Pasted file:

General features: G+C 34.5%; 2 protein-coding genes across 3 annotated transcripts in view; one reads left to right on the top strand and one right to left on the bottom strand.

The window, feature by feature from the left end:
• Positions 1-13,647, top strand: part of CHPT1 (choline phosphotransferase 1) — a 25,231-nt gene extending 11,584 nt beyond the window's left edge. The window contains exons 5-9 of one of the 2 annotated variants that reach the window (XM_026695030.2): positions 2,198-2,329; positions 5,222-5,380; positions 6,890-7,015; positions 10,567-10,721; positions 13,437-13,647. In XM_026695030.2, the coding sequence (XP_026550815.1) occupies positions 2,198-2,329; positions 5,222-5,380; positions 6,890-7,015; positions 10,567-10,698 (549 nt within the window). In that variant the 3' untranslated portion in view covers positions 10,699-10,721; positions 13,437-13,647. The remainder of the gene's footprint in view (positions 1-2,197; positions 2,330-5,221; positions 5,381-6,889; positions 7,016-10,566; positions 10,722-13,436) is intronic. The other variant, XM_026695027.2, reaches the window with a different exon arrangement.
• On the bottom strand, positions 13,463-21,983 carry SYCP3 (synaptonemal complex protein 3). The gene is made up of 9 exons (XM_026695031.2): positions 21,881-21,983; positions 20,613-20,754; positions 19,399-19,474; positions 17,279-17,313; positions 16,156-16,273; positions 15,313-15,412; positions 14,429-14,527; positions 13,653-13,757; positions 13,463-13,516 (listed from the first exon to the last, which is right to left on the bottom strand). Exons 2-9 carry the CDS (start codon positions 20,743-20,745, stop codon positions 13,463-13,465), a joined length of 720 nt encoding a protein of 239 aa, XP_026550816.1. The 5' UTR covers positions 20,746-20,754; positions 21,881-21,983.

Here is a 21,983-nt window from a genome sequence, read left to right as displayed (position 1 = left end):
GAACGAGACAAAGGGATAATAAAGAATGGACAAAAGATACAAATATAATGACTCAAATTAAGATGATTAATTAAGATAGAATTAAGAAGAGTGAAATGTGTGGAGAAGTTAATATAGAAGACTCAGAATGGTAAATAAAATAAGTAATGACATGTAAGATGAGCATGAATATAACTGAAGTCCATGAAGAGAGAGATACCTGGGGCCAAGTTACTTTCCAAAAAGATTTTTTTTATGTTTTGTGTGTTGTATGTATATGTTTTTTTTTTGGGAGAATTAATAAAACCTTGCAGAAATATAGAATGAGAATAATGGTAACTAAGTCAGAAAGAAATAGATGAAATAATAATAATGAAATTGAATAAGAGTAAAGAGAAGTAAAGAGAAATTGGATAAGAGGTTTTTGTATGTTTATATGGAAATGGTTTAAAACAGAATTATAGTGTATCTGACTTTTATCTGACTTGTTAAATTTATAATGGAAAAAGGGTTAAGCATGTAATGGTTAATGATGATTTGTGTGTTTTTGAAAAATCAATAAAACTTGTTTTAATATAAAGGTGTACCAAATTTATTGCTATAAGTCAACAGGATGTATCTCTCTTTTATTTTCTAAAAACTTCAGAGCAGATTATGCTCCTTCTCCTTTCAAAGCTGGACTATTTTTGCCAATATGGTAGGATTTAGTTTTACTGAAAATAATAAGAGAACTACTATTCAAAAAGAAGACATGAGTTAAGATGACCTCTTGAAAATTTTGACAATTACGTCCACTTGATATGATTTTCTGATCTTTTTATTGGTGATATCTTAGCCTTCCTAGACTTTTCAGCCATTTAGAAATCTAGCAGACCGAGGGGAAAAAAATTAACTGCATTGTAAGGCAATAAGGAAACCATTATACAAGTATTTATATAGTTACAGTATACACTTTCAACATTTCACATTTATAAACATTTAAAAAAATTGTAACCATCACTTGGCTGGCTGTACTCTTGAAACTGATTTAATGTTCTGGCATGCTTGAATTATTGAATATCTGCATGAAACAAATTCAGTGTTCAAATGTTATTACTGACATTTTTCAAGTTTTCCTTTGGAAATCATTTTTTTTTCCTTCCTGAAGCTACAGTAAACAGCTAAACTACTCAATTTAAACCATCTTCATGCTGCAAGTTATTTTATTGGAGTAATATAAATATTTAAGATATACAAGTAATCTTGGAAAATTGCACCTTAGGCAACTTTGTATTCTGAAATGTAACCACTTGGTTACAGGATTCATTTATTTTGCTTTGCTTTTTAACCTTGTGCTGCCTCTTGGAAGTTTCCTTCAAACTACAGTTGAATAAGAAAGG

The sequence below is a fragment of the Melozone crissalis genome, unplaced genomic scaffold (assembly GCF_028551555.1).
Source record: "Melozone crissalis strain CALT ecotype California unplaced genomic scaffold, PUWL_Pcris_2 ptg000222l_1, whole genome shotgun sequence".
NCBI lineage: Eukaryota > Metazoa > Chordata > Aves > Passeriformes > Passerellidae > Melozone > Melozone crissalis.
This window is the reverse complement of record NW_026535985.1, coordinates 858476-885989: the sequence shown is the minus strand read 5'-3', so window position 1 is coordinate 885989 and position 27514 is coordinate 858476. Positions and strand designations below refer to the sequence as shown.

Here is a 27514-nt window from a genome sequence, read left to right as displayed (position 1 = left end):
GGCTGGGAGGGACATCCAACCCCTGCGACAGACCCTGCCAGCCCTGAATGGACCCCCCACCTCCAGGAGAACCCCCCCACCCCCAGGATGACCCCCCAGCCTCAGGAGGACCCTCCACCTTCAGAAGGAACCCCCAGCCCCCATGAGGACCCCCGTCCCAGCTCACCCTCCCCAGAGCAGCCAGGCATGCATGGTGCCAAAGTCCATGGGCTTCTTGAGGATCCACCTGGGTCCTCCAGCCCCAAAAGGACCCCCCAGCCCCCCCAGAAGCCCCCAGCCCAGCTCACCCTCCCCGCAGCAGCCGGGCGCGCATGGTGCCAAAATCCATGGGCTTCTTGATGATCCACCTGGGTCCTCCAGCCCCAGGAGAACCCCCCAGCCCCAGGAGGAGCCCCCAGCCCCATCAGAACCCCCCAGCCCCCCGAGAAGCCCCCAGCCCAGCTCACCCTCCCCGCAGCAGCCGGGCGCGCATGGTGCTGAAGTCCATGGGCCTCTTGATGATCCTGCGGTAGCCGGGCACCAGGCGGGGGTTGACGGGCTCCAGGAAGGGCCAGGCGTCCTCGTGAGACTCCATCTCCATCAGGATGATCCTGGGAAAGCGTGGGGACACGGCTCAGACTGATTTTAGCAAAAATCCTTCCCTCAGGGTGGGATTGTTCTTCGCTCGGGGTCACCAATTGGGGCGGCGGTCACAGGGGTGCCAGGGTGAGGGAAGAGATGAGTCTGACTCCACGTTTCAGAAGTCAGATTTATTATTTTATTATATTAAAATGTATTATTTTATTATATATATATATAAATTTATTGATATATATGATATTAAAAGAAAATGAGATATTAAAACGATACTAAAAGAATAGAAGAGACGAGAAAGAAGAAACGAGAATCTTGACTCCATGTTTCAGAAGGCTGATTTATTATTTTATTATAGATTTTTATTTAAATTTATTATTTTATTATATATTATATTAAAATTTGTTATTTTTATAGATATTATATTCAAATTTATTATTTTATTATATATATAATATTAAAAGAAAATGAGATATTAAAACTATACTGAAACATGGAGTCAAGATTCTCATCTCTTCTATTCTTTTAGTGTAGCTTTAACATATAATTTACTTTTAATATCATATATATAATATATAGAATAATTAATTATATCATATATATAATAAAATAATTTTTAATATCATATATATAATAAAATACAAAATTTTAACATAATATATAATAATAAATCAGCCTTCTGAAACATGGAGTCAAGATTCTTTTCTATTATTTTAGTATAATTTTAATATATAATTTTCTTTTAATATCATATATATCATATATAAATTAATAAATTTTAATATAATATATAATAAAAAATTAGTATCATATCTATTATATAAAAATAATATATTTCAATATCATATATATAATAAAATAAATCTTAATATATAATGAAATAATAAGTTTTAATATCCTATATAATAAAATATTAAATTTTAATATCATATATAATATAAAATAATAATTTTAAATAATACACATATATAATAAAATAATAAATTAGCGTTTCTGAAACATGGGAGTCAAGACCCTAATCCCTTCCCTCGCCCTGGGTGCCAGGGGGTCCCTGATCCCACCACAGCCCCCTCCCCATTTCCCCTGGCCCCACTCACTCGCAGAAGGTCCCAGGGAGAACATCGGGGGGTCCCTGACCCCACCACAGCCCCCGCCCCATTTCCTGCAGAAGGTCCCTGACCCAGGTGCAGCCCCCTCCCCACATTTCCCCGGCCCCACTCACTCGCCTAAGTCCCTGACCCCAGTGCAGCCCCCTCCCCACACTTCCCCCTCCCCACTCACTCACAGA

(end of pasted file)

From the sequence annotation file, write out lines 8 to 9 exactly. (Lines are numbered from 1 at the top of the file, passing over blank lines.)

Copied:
Source record: "Melozone crissalis strain CALT ecotype California unplaced genomic scaffold, PUWL_Pcris_2 ptg000222l_1, whole genome shotgun sequence".
NCBI lineage: Eukaryota > Metazoa > Chordata > Aves > Passeriformes > Passerellidae > Melozone > Melozone crissalis.